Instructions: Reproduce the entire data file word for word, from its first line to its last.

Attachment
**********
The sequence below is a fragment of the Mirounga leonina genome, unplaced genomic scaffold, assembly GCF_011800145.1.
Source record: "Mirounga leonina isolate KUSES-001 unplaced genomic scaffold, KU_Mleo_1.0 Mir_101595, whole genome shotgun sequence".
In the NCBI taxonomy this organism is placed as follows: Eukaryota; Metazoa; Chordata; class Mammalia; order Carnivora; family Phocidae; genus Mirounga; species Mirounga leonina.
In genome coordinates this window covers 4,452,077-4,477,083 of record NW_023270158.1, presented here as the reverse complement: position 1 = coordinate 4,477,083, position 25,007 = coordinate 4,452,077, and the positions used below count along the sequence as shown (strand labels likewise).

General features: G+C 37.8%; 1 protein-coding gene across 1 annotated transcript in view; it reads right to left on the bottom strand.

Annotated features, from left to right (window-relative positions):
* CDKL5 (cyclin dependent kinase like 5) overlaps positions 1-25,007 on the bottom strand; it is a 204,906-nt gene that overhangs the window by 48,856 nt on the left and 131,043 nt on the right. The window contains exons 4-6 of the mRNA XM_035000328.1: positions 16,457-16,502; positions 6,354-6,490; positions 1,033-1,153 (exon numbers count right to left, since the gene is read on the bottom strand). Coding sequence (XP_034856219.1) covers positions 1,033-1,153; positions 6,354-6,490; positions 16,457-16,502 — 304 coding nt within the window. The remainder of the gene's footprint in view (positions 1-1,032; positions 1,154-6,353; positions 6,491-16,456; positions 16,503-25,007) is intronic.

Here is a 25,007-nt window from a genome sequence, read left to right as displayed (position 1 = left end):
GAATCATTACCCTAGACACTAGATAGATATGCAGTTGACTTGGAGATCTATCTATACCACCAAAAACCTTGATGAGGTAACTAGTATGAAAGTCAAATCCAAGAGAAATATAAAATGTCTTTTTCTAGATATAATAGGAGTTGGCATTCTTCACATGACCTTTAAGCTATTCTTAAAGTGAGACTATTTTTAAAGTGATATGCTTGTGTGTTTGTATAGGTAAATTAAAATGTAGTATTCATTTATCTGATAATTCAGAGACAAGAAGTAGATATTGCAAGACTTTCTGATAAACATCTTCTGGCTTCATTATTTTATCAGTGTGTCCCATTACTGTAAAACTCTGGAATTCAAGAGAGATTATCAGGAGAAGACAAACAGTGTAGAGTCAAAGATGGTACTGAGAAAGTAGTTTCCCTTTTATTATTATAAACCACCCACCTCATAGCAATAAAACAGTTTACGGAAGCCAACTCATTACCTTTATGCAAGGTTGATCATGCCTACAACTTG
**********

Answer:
The sequence below is a fragment of the Mirounga leonina genome, unplaced genomic scaffold, assembly GCF_011800145.1.
Source record: "Mirounga leonina isolate KUSES-001 unplaced genomic scaffold, KU_Mleo_1.0 Mir_101595, whole genome shotgun sequence".
In the NCBI taxonomy this organism is placed as follows: Eukaryota; Metazoa; Chordata; class Mammalia; order Carnivora; family Phocidae; genus Mirounga; species Mirounga leonina.
In genome coordinates this window covers 4,452,077-4,477,083 of record NW_023270158.1, presented here as the reverse complement: position 1 = coordinate 4,477,083, position 25,007 = coordinate 4,452,077, and the positions used below count along the sequence as shown (strand labels likewise).

General features: G+C 37.8%; 1 protein-coding gene across 1 annotated transcript in view; it reads right to left on the bottom strand.

Annotated features, from left to right (window-relative positions):
* CDKL5 (cyclin dependent kinase like 5) overlaps positions 1-25,007 on the bottom strand; it is a 204,906-nt gene that overhangs the window by 48,856 nt on the left and 131,043 nt on the right. The window contains exons 4-6 of the mRNA XM_035000328.1: positions 16,457-16,502; positions 6,354-6,490; positions 1,033-1,153 (exon numbers count right to left, since the gene is read on the bottom strand). Coding sequence (XP_034856219.1) covers positions 1,033-1,153; positions 6,354-6,490; positions 16,457-16,502 — 304 coding nt within the window. The remainder of the gene's footprint in view (positions 1-1,032; positions 1,154-6,353; positions 6,491-16,456; positions 16,503-25,007) is intronic.

Here is a 25,007-nt window from a genome sequence, read left to right as displayed (position 1 = left end):
GAATCATTACCCTAGACACTAGATAGATATGCAGTTGACTTGGAGATCTATCTATACCACCAAAAACCTTGATGAGGTAACTAGTATGAAAGTCAAATCCAAGAGAAATATAAAATGTCTTTTTCTAGATATAATAGGAGTTGGCATTCTTCACATGACCTTTAAGCTATTCTTAAAGTGAGACTATTTTTAAAGTGATATGCTTGTGTGTTTGTATAGGTAAATTAAAATGTAGTATTCATTTATCTGATAATTCAGAGACAAGAAGTAGATATTGCAAGACTTTCTGATAAACATCTTCTGGCTTCATTATTTTATCAGTGTGTCCCATTACTGTAAAACTCTGGAATTCAAGAGAGATTATCAGGAGAAGACAAACAGTGTAGAGTCAAAGATGGTACTGAGAAAGTAGTTTCCCTTTTATTATTATAAACCACCCACCTCATAGCAATAAAACAGTTTACGGAAGCCAACTCATTACCTTTATGCAAGGTTGATCATGCCTACAACTTG